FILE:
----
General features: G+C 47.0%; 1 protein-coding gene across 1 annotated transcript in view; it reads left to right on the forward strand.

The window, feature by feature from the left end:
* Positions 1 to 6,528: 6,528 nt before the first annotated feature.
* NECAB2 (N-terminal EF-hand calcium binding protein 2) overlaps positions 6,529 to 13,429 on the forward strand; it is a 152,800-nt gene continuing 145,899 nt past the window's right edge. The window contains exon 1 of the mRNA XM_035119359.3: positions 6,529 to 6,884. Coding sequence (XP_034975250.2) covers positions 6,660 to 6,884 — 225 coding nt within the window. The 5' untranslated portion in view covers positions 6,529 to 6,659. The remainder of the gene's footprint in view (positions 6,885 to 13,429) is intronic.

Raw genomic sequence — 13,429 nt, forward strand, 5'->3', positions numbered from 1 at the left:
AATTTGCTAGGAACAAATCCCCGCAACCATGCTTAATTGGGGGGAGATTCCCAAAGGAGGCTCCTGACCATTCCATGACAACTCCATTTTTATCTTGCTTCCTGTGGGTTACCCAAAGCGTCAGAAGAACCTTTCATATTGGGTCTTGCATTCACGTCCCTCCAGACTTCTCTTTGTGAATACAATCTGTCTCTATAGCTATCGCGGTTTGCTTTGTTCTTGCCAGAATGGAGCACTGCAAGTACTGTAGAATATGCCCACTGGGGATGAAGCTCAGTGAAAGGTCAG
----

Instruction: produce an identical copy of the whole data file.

General features: G+C 47.0%; 1 protein-coding gene across 1 annotated transcript in view; it reads left to right on the forward strand.

The window, feature by feature from the left end:
* Positions 1 to 6,528: 6,528 nt before the first annotated feature.
* NECAB2 (N-terminal EF-hand calcium binding protein 2) overlaps positions 6,529 to 13,429 on the forward strand; it is a 152,800-nt gene continuing 145,899 nt past the window's right edge. The window contains exon 1 of the mRNA XM_035119359.3: positions 6,529 to 6,884. Coding sequence (XP_034975250.2) covers positions 6,660 to 6,884 — 225 coding nt within the window. The 5' untranslated portion in view covers positions 6,529 to 6,659. The remainder of the gene's footprint in view (positions 6,885 to 13,429) is intronic.

Raw genomic sequence — 13,429 nt, forward strand, 5'->3', positions numbered from 1 at the left:
AATTTGCTAGGAACAAATCCCCGCAACCATGCTTAATTGGGGGGAGATTCCCAAAGGAGGCTCCTGACCATTCCATGACAACTCCATTTTTATCTTGCTTCCTGTGGGTTACCCAAAGCGTCAGAAGAACCTTTCATATTGGGTCTTGCATTCACGTCCCTCCAGACTTCTCTTTGTGAATACAATCTGTCTCTATAGCTATCGCGGTTTGCTTTGTTCTTGCCAGAATGGAGCACTGCAAGTACTGTAGAATATGCCCACTGGGGATGAAGCTCAGTGAAAGGTCAG